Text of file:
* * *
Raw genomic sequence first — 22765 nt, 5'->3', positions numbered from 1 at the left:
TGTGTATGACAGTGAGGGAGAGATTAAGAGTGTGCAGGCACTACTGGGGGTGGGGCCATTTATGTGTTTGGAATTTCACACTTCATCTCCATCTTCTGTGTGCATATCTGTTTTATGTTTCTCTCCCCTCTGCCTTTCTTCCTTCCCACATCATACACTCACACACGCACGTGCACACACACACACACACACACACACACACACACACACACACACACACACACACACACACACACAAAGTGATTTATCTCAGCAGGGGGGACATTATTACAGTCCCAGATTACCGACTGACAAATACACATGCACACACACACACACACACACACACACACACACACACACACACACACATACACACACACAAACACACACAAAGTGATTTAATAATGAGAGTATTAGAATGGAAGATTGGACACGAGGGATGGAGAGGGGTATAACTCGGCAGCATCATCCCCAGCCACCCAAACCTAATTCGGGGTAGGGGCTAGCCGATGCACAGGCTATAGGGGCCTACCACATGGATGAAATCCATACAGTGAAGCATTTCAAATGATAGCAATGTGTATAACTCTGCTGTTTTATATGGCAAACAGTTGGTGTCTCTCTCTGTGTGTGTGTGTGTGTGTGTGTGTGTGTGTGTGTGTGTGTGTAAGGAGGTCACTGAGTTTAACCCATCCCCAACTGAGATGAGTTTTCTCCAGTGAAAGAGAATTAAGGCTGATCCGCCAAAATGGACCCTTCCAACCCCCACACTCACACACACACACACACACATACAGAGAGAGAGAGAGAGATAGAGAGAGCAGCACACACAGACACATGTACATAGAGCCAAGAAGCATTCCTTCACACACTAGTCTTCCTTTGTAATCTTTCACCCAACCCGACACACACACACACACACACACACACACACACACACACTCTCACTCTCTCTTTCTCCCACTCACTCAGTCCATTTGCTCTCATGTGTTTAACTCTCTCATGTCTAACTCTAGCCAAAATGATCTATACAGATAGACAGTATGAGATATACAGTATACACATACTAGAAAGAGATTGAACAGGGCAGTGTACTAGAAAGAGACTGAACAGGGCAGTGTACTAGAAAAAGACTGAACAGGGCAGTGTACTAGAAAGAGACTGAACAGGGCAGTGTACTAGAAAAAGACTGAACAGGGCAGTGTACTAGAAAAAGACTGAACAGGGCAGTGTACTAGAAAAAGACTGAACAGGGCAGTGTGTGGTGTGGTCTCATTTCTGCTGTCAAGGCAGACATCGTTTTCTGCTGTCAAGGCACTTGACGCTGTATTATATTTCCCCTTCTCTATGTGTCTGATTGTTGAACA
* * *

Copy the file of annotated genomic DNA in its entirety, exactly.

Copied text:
Raw genomic sequence first — 22765 nt, 5'->3', positions numbered from 1 at the left:
TGTGTATGACAGTGAGGGAGAGATTAAGAGTGTGCAGGCACTACTGGGGGTGGGGCCATTTATGTGTTTGGAATTTCACACTTCATCTCCATCTTCTGTGTGCATATCTGTTTTATGTTTCTCTCCCCTCTGCCTTTCTTCCTTCCCACATCATACACTCACACACGCACGTGCACACACACACACACACACACACACACACACACACACACACACACACACACACACACACACACAAAGTGATTTATCTCAGCAGGGGGGACATTATTACAGTCCCAGATTACCGACTGACAAATACACATGCACACACACACACACACACACACACACACACACACACACACACACACATACACACACACAAACACACACAAAGTGATTTAATAATGAGAGTATTAGAATGGAAGATTGGACACGAGGGATGGAGAGGGGTATAACTCGGCAGCATCATCCCCAGCCACCCAAACCTAATTCGGGGTAGGGGCTAGCCGATGCACAGGCTATAGGGGCCTACCACATGGATGAAATCCATACAGTGAAGCATTTCAAATGATAGCAATGTGTATAACTCTGCTGTTTTATATGGCAAACAGTTGGTGTCTCTCTCTGTGTGTGTGTGTGTGTGTGTGTGTGTGTGTGTGTGTGTGTGTAAGGAGGTCACTGAGTTTAACCCATCCCCAACTGAGATGAGTTTTCTCCAGTGAAAGAGAATTAAGGCTGATCCGCCAAAATGGACCCTTCCAACCCCCACACTCACACACACACACACACACATACAGAGAGAGAGAGAGAGATAGAGAGAGCAGCACACACAGACACATGTACATAGAGCCAAGAAGCATTCCTTCACACACTAGTCTTCCTTTGTAATCTTTCACCCAACCCGACACACACACACACACACACACACACACACACACACACTCTCACTCTCTCTTTCTCCCACTCACTCAGTCCATTTGCTCTCATGTGTTTAACTCTCTCATGTCTAACTCTAGCCAAAATGATCTATACAGATAGACAGTATGAGATATACAGTATACACATACTAGAAAGAGATTGAACAGGGCAGTGTACTAGAAAGAGACTGAACAGGGCAGTGTACTAGAAAAAGACTGAACAGGGCAGTGTACTAGAAAGAGACTGAACAGGGCAGTGTACTAGAAAAAGACTGAACAGGGCAGTGTACTAGAAAAAGACTGAACAGGGCAGTGTACTAGAAAAAGACTGAACAGGGCAGTGTGTGGTGTGGTCTCATTTCTGCTGTCAAGGCAGACATCGTTTTCTGCTGTCAAGGCACTTGACGCTGTATTATATTTCCCCTTCTCTATGTGTCTGATTGTTGAACA